Template Me

Using Power For Evil

There’s no shortage of very smart people working on Mesa. One of those, aspiring benchmark-quadrupler Marek Olšák, had a novel idea some time ago: Could C++ function templates were used to optimize draw dispatch in driver?

The answer was yes, and so began what was probably five or ten minutes of furiously jamming brackets and braces into a C++ file in order to achieve the intended result. Let’s check out what’s going on here.


To start, the templates must be accessible from C, as this is what the driver is written in. The methodology here is simple: Generate the templates as an array of function pointers such that they can be accessed by indexing the arrays with the template values. Here’s what the code looks like:

template <chip_class GFX_VERSION, si_has_tess HAS_TESS, si_has_gs HAS_GS,
          si_has_ngg NGG, si_has_prim_discard_cs ALLOW_PRIM_DISCARD_CS>
static void si_init_draw_vbo(struct si_context *sctx)
   /* Prim discard CS is only useful on gfx7+ because gfx6 doesn't have async compute. */

   if (NGG && GFX_VERSION < GFX10)


template <chip_class GFX_VERSION, si_has_tess HAS_TESS, si_has_gs HAS_GS>
static void si_init_draw_vbo_all_internal_options(struct si_context *sctx)
   si_init_draw_vbo<GFX_VERSION, HAS_TESS, HAS_GS, NGG_OFF, PRIM_DISCARD_CS_ON>(sctx);
   si_init_draw_vbo<GFX_VERSION, HAS_TESS, HAS_GS, NGG_ON, PRIM_DISCARD_CS_OFF>(sctx);
   si_init_draw_vbo<GFX_VERSION, HAS_TESS, HAS_GS, NGG_ON, PRIM_DISCARD_CS_ON>(sctx);

template <chip_class GFX_VERSION>
static void si_init_draw_vbo_all_pipeline_options(struct si_context *sctx)
   si_init_draw_vbo_all_internal_options<GFX_VERSION, TESS_OFF, GS_OFF>(sctx);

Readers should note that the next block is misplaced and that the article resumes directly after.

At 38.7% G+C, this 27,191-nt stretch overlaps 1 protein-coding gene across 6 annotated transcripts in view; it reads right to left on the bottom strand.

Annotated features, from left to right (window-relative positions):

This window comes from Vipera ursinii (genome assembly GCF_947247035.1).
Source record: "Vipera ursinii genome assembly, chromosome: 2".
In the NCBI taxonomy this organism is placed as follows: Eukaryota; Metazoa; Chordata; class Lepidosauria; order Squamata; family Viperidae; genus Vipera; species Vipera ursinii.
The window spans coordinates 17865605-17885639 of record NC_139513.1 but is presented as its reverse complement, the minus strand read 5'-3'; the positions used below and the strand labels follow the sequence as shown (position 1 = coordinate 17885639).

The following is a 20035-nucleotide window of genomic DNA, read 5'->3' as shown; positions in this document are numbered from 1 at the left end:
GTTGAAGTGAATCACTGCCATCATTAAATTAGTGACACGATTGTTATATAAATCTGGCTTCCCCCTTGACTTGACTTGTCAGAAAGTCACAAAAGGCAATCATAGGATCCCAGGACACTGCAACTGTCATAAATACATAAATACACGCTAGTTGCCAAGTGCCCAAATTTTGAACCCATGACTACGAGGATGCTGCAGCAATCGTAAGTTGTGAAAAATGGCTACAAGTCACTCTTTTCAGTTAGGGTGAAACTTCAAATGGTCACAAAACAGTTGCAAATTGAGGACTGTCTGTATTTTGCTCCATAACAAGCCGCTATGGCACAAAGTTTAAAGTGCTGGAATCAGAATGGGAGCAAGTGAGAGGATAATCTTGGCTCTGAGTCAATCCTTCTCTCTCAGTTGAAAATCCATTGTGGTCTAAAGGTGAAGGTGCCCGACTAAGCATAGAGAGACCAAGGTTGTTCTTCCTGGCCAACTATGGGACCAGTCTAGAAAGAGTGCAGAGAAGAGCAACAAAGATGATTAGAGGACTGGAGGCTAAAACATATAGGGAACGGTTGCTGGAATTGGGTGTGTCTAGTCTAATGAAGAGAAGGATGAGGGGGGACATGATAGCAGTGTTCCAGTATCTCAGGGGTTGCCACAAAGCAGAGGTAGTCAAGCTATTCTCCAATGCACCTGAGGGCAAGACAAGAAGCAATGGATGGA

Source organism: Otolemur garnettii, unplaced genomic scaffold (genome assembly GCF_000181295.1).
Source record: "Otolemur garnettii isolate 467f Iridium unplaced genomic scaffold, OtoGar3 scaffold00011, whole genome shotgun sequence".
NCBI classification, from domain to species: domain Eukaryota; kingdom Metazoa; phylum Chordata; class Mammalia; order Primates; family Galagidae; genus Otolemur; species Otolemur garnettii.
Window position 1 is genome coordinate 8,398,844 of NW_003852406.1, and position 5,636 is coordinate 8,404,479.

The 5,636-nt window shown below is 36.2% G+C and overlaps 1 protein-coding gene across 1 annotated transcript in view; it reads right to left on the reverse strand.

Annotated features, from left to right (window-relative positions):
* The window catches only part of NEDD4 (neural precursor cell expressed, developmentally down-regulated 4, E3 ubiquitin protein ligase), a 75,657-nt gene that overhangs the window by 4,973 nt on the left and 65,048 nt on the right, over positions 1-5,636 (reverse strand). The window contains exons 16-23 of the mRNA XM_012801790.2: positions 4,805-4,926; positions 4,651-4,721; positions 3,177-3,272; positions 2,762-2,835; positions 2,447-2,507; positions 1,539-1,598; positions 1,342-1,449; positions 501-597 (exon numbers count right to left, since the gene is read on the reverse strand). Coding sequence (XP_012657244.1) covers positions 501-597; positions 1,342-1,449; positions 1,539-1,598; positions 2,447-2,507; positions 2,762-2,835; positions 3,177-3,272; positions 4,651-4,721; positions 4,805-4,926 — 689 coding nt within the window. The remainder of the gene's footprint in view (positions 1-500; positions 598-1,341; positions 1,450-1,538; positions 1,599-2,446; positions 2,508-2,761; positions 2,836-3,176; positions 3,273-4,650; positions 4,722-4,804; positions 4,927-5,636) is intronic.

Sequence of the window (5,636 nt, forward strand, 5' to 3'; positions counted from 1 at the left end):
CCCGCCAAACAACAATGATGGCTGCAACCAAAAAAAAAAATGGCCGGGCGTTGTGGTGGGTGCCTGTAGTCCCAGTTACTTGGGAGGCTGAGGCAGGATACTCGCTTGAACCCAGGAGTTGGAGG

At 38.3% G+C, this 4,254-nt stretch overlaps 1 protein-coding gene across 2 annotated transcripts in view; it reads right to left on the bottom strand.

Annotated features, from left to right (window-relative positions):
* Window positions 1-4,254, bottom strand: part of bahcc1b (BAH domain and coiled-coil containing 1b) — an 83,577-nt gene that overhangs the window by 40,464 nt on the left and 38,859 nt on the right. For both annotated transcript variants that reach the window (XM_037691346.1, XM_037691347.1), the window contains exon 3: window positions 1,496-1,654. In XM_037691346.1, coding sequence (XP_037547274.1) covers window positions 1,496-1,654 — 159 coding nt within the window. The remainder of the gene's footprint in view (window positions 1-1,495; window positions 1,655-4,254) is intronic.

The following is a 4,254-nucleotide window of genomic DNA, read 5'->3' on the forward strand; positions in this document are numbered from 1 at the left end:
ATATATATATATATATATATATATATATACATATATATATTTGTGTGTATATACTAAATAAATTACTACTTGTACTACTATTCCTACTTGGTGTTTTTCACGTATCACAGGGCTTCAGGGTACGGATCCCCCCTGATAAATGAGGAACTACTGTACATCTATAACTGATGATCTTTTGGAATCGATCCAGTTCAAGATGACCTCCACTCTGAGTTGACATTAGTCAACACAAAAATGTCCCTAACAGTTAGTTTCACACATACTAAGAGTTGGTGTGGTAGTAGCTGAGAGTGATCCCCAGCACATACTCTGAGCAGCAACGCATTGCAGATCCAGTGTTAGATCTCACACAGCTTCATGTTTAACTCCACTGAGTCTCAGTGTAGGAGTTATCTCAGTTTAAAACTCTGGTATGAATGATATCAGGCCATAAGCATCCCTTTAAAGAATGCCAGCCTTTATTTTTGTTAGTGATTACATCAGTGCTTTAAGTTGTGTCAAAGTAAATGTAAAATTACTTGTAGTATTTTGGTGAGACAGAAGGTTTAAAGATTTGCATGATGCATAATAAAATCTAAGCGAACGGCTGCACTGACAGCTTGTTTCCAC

si_init_draw_vbo_all_internal_options<GFX_VERSION, TESS_OFF, GS_ON>(sctx);
   si_init_draw_vbo_all_internal_options<GFX_VERSION, TESS_ON, GS_OFF>(sctx);
   si_init_draw_vbo_all_internal_options<GFX_VERSION, TESS_ON, GS_ON>(sctx);

static void si_init_draw_vbo_all_families(struct si_context *sctx)

static void si_invalid_draw_vbo(struct pipe_context *pipe,
                                const struct pipe_draw_info *info,
                                const struct pipe_draw_indirect_info *indirect,
                                const struct pipe_draw_start_count *draws,
                                unsigned num_draws)
   unreachable("vertex shader not bound");

extern "C"
void si_init_draw_functions(struct si_context *sctx)

   /* Bind a fake draw_vbo, so that draw_vbo isn't NULL, which would skip
    * initialization of callbacks in upper layers (such as u_threaded_context).
   sctx->b.draw_vbo = si_invalid_draw_vbo;
   sctx->blitter->draw_rectangle = si_draw_rectangle;


This calls through a series of functions, ultimately reaching si_init_draw_vbo where a template is set to a member of the function pointer array based on the template parameters. Specialized functions can then be generated based on hardware type, pipeline shader presence, and more.


Once initialized, there’s an inline function used to set the current function pointer:

static inline void si_select_draw_vbo(struct si_context *sctx)
   sctx->b.draw_vbo = sctx->draw_vbo[sctx->chip_class - GFX6]

Thus the parameters are pulled directly from the context, and the function can be called whenever the draw function pointer needs to be updated, such as when new shaders are bound or primitive discard is enabled.


The result is that now the draw dispatch can be fully optimized for the codepath required by the active hardware and graphics pipeline, reducing the CPU overhead and making the draw code the tiniest bit faster. For example, here’s just the top part of the templated function: